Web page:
With six people per class – usually running about three hours – Sfara says that the personal touch and close instruction is integral to learning.
“But it’s also convivial and there’s conversation,” she says. “There’s Prosecco while we greet, antipasto, and then we cook. I emphasize cooking with the senses and getting to know the feeling and touch of ingredients. What the dough feels like and noticing the sounds and aromas of cooking.”
She encourages visitors to Waterloo Region to visit the great farmers’ markets, like at St. Jacobs, gain exposure to the farmers close by and then take one of her classes.
Notable: “I want people to cook with emotion and get that into the dish. Food and cooking is about connecting with memories.”
Meals without Madness
Inside the Kitchener Market
300 King Street East Kitchener, ON N2G 2L3
Personal chef Nicole Puffer has been leading cooking classes – from pasta-making to Thai cookery – for kids and adults since 2016. Operating primarily out of downtown Kitchener’s farmers’ market – a market that has been running continuously since 1869 – Puffer offers a couple of classes per month.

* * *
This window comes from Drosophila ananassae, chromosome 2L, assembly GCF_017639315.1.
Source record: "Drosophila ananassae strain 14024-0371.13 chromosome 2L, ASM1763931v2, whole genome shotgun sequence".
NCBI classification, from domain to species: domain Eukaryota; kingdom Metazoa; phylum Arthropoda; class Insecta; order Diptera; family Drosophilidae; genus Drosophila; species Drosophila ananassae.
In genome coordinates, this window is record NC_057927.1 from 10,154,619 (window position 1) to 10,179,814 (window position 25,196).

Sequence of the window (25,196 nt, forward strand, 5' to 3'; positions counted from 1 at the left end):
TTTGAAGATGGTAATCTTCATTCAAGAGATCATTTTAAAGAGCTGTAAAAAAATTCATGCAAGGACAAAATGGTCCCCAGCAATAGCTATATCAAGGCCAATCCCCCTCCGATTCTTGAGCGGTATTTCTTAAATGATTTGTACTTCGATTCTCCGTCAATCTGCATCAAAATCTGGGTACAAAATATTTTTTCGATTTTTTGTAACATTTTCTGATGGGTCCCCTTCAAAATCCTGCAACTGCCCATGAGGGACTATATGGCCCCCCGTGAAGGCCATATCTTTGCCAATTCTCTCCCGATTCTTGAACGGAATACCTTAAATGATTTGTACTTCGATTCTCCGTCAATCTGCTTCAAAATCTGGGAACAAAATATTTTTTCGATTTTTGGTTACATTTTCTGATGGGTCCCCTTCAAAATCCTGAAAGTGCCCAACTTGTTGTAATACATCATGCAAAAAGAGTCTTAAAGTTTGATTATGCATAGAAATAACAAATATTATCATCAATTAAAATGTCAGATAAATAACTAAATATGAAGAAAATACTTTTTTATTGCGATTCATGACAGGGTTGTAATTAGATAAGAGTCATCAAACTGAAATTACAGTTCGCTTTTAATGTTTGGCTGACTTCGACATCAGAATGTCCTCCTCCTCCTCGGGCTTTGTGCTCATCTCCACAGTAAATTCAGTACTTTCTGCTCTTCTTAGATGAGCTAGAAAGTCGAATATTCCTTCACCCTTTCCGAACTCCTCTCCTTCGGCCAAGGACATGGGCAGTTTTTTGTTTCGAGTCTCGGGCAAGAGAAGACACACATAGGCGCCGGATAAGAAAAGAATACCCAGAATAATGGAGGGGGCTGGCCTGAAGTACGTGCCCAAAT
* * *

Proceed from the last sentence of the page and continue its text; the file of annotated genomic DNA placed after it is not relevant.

Adult classes, both demonstration-style and hands-on, are usually mid-week for six to eight people.
“When it comes to kids, we’re unique in combining the classes with trips downstairs to visit with the farmers and vendors,” she says.
She encourages supporting the market vendors, and she sources ingredients from them. When teaching kids’ cooking classes, she suggests parents take a tour of the market and do some shopping.
Notable: “Our family-friendly classes start kids off at a young age and get them excited about food. That means family togetherness and engagement,” Puffer says.
Andrew Coppolino is food columnist with CBC-KW and Metroland newspapers. The author of Farm to Table (Swan Parade Press) and co-author of Cooking with Shakespeare (Greenwood Press), he is the 2022 “Joseph Hoare Gastronomic Writer-in-Residence” at the Stratford Chefs School. Follow him on Twitter and Instagram @andrewcoppolino.